Adjectives come in three forms, also called degrees. An adjective in its normal or usual form is called a positive degree adjective. There are also the comparative and superlative degrees, which are used for comparison.
A common error in using adjectives and adverbs arises from using the wrong form of comparison. To compare two things, always use a comparative adjective:
Ex: She is the cleverer of the two women (never cleverest)
The word cleverest is what is called the superlative form of clever. Use it only when comparing three or more things:
Ex: She is the cleverest of them all.
Incorrect: Chocolate or vanilla: which do you like best?
Correct: Chocolate or vanilla: which do you like better?
There are also three degrees of adverbs. In formal usage, do not drop the -ly from an adverb when using the comparative form.
Incorrect: She spoke quicker than he did.
Correct: She spoke more quickly than he did.
Incorrect: Talk quieter.
Correct: Talk more quietly.
When this, that, these, and those are followed by a noun, they are adjectives. When they appear without a noun following them, they are pronouns.
Ex: This house is for sale.
This is an adjective.
This is for sale.
This is a pronoun.
Adjectives like interior, exterior, ulterior, major, minor, empty, excellent, circular, extreme, chief, entire, complete, perfect, final, last, unique, universal, round, square, triangular, eternal, everlasting, ideal, supreme are not used in the comparative or superlative degree.
This is more inferior to that. (wrong)
This is inferior to that. (right)
Good deeds are more everlasting. (wrong)
Good deeds are everlasting. (right)
Some Adjectives are used in only positive and superlative degree and not in comparative degree.
If two Adjectives are used for a single noun or pronoun and if both adjectives are connected by a conjunction, both the adjectives must be in same degree.
Ex: Gandhiji was noblest and wiser of all the leaders. (wrong)
Gandhiji was noblest and wisest of all the leaders. (right)
If the is used before an Adjective, the adjective becomes a plural common noun.
It will hence take a plural verb.
Ex: rich, poor, needy, aged, blind, dead, meek, wicked etc.
Ex: The rich (rich people) usually exploit the poor. (poor people)
Verbs are modified by adverbs.
Ex: He works honestly.
NOTE: But verbs are sensation (seem, look, appear, feel, taste, sound, and smell) is followed by an adjective and not an adverb.
Ex: The soup smells deliciously. (wrong)
The soup smells delicious. (right)
NOTE: Apart from verbs of sensation be, become, turn, get, grow, keep, make and prove are also modified by adjective and not adverbs.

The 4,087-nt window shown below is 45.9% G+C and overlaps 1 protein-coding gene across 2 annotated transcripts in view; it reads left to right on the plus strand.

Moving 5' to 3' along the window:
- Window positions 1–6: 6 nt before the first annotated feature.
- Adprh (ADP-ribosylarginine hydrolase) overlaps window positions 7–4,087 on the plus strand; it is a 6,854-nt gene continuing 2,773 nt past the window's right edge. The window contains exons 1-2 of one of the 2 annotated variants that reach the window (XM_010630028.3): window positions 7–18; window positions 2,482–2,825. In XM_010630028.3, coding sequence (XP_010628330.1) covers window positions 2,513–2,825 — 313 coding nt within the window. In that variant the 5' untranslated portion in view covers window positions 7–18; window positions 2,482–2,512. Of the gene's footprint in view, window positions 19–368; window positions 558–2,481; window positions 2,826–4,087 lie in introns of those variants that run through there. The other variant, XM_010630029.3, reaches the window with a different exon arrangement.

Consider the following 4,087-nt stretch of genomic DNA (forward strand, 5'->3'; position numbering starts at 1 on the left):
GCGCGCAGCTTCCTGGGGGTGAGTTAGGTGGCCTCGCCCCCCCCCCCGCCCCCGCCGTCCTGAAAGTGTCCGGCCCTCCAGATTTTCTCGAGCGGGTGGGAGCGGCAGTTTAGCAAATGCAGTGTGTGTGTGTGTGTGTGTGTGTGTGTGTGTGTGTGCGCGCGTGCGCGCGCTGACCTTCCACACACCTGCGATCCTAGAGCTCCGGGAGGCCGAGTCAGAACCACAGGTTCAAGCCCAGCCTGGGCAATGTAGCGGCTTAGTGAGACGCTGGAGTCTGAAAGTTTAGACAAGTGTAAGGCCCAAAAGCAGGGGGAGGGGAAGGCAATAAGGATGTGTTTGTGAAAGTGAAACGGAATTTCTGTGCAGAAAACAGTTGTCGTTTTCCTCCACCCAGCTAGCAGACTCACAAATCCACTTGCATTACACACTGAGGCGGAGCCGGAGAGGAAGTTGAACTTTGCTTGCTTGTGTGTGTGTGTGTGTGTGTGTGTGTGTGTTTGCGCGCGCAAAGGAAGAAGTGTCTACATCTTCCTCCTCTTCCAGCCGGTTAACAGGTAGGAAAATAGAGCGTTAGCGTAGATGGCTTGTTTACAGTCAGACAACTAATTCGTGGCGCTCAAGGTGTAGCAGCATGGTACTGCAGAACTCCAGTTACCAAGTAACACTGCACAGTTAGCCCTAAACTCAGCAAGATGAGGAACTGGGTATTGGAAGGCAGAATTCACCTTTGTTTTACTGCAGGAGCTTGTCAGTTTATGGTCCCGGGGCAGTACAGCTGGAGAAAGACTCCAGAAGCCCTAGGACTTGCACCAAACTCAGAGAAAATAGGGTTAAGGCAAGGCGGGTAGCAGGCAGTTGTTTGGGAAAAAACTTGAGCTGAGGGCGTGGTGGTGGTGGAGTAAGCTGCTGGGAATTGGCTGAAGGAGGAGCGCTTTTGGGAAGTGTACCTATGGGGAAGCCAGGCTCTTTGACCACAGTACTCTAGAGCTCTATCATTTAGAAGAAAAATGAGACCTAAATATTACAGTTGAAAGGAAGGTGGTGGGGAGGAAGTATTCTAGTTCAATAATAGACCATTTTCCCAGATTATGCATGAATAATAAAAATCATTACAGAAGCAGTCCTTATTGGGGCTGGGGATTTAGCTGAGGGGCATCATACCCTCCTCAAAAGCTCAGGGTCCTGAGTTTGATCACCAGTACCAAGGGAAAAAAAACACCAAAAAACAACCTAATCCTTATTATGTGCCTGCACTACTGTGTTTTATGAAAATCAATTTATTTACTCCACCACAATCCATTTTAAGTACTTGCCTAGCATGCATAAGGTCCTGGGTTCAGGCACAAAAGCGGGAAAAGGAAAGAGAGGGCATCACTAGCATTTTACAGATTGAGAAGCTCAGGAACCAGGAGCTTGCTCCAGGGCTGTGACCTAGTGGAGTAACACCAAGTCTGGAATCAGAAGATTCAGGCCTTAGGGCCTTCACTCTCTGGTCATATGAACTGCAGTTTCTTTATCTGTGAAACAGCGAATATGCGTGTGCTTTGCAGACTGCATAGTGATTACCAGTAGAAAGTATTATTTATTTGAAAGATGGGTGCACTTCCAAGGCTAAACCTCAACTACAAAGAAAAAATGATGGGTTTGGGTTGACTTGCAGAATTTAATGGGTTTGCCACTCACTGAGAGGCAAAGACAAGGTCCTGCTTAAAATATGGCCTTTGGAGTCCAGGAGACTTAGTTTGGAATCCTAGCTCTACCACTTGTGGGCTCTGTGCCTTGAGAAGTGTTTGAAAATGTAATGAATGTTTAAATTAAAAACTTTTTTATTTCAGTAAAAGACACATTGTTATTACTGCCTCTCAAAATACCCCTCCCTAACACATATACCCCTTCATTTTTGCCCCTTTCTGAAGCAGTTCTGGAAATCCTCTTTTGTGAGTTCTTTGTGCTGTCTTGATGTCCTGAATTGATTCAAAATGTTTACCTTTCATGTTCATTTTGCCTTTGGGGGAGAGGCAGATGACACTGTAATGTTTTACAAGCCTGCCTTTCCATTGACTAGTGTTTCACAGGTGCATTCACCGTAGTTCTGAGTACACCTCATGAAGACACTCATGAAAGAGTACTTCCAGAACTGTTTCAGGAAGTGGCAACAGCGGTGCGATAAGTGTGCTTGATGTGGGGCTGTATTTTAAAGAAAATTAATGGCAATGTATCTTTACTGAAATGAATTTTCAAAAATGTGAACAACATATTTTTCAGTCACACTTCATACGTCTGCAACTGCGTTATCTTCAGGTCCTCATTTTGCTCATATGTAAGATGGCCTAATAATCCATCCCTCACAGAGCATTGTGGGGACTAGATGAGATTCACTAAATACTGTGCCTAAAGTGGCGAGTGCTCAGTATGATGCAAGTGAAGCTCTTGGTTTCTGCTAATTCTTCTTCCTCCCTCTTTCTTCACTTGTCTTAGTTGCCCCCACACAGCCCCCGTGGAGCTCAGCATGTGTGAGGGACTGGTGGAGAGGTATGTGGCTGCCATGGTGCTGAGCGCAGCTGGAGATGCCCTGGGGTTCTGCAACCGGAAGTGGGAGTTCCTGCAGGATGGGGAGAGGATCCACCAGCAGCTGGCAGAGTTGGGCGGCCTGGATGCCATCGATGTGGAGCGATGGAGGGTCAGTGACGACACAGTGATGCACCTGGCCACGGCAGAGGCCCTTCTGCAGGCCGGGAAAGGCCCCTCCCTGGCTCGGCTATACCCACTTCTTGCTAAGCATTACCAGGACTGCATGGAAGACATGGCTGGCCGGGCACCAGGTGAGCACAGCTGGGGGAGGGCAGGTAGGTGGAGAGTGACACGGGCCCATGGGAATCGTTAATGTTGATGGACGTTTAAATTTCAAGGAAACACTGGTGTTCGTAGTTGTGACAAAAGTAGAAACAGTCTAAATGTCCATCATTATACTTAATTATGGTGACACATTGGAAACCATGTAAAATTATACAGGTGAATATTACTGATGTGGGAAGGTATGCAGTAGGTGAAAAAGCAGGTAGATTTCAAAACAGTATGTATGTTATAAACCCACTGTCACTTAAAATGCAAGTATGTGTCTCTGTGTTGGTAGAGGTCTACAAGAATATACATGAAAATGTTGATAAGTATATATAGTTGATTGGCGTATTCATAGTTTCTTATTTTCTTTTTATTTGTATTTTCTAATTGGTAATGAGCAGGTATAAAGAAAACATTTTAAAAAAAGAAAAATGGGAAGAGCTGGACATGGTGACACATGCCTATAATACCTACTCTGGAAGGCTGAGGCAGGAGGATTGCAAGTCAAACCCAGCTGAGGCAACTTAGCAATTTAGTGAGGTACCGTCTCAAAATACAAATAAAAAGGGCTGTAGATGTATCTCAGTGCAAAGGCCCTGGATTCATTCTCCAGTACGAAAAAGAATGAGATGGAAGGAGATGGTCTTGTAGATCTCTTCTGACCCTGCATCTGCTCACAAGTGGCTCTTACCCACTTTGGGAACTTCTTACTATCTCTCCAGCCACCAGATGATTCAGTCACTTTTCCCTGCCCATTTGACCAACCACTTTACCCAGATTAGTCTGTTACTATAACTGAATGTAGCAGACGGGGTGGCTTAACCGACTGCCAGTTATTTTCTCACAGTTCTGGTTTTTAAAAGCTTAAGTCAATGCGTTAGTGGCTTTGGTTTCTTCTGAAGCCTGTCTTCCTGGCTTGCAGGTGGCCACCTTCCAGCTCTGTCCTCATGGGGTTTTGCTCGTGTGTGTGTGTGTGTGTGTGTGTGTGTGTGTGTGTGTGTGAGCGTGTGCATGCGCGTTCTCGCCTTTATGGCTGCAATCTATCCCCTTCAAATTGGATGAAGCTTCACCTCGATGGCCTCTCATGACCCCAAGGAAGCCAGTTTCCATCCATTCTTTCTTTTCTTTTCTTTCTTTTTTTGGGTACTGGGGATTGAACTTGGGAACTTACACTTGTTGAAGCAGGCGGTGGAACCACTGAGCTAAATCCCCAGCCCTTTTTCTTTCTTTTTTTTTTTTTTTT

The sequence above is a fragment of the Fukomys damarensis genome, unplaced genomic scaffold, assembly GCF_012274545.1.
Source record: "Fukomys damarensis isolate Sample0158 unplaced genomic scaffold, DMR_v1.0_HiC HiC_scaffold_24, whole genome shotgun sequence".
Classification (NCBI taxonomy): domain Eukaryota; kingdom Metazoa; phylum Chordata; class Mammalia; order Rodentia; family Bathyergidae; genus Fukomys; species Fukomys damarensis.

Ex: when we heard the news, he became sad.
Many Nouns are part of hyphenated or compound adjectives. They never come in plural form.
Ex: I delivered two hours lecture. (wrong)
I delivered a two-hour lecture. (right)
If a noun works as an Adjective, it cannot be in plural form.
Ex: Lasers are indispensable tools for delicate eyes surgery. (wrong)
Lasers are indispensable tools for delicate eye surgery. (right)
Some Adjectives are confusing in their meaning. Hence they should be used carefully.
Farther and Further: Farther means at a greater distance and Further means addition.
Later and Latter: Later means at some time subsequent at a given time and Latter means second of the two.
Possessive Case comes after All and Both and not before them.
Ex: My all friends have got selected. (wrong)
All my friends have got selected. (right)
If both positive and comparative degree of an adjective is used in a single sentence, both as….as and than will be used.
Positive degree is used with as…as and so….as and comparative degree is used with than.
Ex: He is as intelligent as if not more than his brother.
If Adjective of size, colour, age etc. come together in a sentence, they should be used in the following order.
Ex: I bought beautiful, tiny, heart-shaped, purple, American, diamond wedding a ring.
NOTE: Remember the order as OSASCOMP.
Again tall, dark and handsome or fair and beautiful are such common examples that have opinion after colour.
Two comparative and superlative degrees never come together.
Ex: He is the most cleverest of all the officers. (wrong)
He is the cleverest of all the officers. (right)
This is more better than that. (wrong)
This is better than that. (right)
If different prepositions are needed with different adjectives, suitable prepositions must be used with each of them.
Ex: He is senior and more experienced than you. (wrong)
He is senior to and more experienced than you. (right)